Cover image for Avalanche
Rosen, Michael J., 1954-
Personal Author:
First edition.
Publication Information:
Cambridge, Mass. : Candlewick Press, [1998]

Physical Description:
1 volume (unpaged) : color illustrations ; 27 cm
A rhyming alphabet book in which a boy tosses a snowball to his dog and starts an avalanche that engulfs the entire universe until it has to reverse itself and become a snowball again, ending up in the dog's mouth.
Reading Level:
AD 750 Lexile.
Program Information:
Accelerated Reader AR LG 3.3 0.5 64423.

Reading Counts RC K-2 2.5 1 Quiz: 16583 Guided reading level: L.
Added Author:
Format :


Call Number
Material Type
Home Location
Item Holds
PIC BK Juvenile Fiction Picture Books
PIC. BK. Juvenile Fiction Childrens Area-Picture Books

On Order



A riot of color and motion, Avalanche features a boy, a dog, and a maniac snowball on the move. Rolled inside Rosen's whimsical avalanche of words is an astonishing ABC and a zany plot that disrupts the entire cosmos. Or does it? Full-color illustrations.

Author Notes

Michael J. Rosen was born on Septembr 20, 1954 in Ohio. After getting his MFA in poetry, Rosen started work as a design consultant for the Jefferson Center for Learning and the Arts in 1982. In 1983, he became the literary director of the Thurber House in Columbus, Ohio. During his near-twenty-year stay as literary director, Rosen was the editor for several compilations of James Thurber's writings; he also was involved in the creation of the Thurber Prize for American Humor. Rosen has also "taught in the Ohio Art Council Poetry-in-the-Schools Program and Greater Columbus Arts Council Artist-in-the-Schools Program, and has conducted over 500 young authors' conferences, in-service days, writing workshops, guest author days, and residencies (for elementary, middle school, and high school students and teachers). He has acted as editor for Mirth of a Nation and 101 Damnations: The Humorists' Tour of Personal Hells, and his poetry has been featured in The Best American Poetry 1995.

(Bowker Author Biography)

Reviews 2

Publisher's Weekly Review

Rosen rolls through the alphabet and a gargantuan snowball rolls over the earth in this wintry fantasy. Each spread highlights several letters of the alphabet within key words: "Once there was an Avalanche/ that started out quite small./ It all began when Bobby tossed/ a harmless-looking ball." The snowball grows to Goliath proportions as it engulfs a garbage truck, a jet, mountains and the entire world. Ultimately the icy sphere encompasses the Universe and, in a concluding sci-fi twist, reverses its course to deposit every planet, city and house back in its proper place. Rosen, whose book is more about a rolling ball than a downhill snow-slide, tailors his word choice to accommodate the alphabetical scheme. Consequently, the sentences feel stilted: when the orb returns from outer space, "Zippy, Bobby's dog, he caught it!/ Gadzooks! What a throw!" In his first picture-book effort, Butler applies hand-painted details to cut-up photos of snow, sky and knit cloth. His early images present a convincing cluster of flying flakes, studded with pine trees and fences. But when he tries to imply infinite time and space, all embedded in ice, the result is a pedestrian picture of clocks and question marks. This snowball gets too big for its makers to handle. Ages 5-8. (Nov.) (c) Copyright PWxyz, LLC. All rights reserved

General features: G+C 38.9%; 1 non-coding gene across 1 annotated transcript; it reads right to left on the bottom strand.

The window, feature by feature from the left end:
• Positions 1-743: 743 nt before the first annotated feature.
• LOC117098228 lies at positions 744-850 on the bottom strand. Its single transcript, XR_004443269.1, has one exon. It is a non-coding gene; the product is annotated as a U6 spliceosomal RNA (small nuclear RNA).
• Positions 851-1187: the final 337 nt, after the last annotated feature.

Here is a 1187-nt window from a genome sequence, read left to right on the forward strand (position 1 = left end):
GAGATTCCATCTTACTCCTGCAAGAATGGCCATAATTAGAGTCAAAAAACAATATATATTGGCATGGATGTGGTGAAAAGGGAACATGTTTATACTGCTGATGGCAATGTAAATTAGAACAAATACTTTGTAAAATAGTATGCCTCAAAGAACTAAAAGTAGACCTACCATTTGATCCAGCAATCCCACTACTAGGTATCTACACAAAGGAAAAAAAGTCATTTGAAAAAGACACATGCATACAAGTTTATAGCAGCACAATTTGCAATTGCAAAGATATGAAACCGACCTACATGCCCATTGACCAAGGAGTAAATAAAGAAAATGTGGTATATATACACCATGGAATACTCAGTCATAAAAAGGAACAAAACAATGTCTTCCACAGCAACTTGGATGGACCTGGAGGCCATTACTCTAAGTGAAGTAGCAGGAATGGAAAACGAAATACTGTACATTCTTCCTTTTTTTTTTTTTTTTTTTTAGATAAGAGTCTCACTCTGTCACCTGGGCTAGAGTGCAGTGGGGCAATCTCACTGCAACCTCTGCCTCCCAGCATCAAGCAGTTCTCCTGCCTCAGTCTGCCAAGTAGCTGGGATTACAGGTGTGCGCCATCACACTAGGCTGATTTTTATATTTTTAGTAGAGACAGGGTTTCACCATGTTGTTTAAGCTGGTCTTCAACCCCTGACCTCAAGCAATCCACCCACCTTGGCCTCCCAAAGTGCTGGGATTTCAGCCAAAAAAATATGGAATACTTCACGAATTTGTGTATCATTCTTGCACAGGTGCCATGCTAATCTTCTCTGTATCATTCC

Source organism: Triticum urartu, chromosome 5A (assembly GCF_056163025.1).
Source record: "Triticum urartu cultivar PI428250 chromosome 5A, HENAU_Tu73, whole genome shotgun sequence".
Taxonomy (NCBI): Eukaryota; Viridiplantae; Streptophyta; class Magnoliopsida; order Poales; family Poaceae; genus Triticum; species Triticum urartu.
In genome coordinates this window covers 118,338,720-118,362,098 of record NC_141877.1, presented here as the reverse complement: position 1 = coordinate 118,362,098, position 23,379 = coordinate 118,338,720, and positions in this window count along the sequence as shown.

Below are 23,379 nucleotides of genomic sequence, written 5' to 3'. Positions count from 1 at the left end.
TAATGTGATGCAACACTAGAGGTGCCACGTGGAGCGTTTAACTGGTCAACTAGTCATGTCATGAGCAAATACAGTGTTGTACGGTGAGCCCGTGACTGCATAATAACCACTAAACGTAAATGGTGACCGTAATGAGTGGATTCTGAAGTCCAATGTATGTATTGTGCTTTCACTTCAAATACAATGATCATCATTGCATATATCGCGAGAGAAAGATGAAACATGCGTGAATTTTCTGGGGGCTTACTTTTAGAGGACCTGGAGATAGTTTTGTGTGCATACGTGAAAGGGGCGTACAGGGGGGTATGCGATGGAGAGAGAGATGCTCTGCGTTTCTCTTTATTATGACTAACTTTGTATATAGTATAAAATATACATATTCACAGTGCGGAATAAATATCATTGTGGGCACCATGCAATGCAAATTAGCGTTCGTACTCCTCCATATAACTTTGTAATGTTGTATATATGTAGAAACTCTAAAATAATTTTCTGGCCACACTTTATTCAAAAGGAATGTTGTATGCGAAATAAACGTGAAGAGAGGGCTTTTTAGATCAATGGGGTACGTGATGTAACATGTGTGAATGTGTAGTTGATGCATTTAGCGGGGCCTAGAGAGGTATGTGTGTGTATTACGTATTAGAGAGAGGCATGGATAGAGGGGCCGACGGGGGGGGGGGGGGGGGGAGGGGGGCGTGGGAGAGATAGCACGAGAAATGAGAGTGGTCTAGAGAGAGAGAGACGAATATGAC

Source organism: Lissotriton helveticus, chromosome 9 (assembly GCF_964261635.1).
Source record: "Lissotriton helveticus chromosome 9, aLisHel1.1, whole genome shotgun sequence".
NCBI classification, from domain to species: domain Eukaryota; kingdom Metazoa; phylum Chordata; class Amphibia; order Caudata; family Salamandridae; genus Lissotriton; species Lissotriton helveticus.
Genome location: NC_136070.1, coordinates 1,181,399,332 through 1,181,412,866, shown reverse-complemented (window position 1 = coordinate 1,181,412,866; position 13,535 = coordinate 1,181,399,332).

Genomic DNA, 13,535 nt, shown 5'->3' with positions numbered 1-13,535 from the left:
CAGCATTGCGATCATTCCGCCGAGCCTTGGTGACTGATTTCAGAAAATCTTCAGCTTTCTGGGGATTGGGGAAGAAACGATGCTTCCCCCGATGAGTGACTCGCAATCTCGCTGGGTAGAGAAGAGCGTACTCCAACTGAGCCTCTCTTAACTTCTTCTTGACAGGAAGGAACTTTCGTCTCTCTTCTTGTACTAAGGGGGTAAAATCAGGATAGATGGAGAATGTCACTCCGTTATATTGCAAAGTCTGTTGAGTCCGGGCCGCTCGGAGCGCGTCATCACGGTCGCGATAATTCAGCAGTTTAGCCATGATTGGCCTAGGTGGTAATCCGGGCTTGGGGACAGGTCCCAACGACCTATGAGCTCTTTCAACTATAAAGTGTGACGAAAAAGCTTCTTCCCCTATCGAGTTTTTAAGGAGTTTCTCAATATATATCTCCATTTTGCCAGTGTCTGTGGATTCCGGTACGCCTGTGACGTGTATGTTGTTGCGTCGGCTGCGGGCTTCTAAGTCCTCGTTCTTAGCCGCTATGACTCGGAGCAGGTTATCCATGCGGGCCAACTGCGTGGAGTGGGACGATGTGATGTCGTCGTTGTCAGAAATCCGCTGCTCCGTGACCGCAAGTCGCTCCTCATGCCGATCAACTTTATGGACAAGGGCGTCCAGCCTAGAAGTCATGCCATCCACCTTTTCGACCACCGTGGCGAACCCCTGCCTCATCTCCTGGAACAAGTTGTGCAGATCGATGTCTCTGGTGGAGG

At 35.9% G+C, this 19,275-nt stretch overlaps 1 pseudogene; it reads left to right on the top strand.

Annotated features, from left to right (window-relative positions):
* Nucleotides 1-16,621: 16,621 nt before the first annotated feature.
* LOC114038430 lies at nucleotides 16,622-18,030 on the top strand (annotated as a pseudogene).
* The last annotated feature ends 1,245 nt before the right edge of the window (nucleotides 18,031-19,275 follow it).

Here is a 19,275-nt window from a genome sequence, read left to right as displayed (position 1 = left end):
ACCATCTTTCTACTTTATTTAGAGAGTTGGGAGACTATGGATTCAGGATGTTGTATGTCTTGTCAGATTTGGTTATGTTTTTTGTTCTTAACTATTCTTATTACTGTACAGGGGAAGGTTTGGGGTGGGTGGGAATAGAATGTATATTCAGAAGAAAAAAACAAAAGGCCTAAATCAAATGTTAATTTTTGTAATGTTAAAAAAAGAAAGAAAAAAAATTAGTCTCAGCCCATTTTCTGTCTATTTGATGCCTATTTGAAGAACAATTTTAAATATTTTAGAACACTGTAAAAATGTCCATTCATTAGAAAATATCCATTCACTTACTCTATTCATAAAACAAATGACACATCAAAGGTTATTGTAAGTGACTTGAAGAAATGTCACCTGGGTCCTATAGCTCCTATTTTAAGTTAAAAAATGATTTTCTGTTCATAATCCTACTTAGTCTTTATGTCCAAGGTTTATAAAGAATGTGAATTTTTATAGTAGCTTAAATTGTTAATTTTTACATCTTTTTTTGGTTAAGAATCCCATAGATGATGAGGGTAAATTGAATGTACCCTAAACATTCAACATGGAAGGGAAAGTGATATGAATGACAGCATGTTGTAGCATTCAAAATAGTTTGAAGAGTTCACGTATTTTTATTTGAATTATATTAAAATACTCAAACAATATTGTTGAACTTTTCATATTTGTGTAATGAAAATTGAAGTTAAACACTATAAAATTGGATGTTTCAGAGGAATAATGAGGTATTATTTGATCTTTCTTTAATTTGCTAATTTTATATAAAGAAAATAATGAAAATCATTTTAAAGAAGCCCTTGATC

School Library Journal Review

Gr 2-4-In this alphabet story, Rosen imagines the fantastical journey of a snowball after it leaves the hands of a young boy: "Once there was an Avalanche/that started out quite small./It all began when Bobby tossed/a harmless-looking ball...." From a simple chunk of snow to major avalanche, the white orb gains momentum as it hurls through the countryside picking up a doghouse, a garbage truck, a jet, a lake, and even whole nations along the way. It spins up into the air, out into space, and then back again-only to be caught on the last page by Bobby's dog Zippy. One or two words in each verse are capitalized to carry the alphabet concept forward. And there lies the problem; often the author's stretch to make the gimmick work-"The snowball flew through outer space,/where Questions all retreat" and "The Stars within the zodiac/lit on the snowball's brow"-interrupts the scan or muddles the meaning. While Butler's collage illustrations imaginatively display the snowball's journey, it will take an astute reader to make all the connections with the text. Purchase where there is a demand for alphabet books for older readers.-Barbara Elleman, Marquette University, Milwaukee, WI (c) Copyright 2010. Library Journals LLC, a wholly owned subsidiary of Media Source, Inc. No redistribution permitted.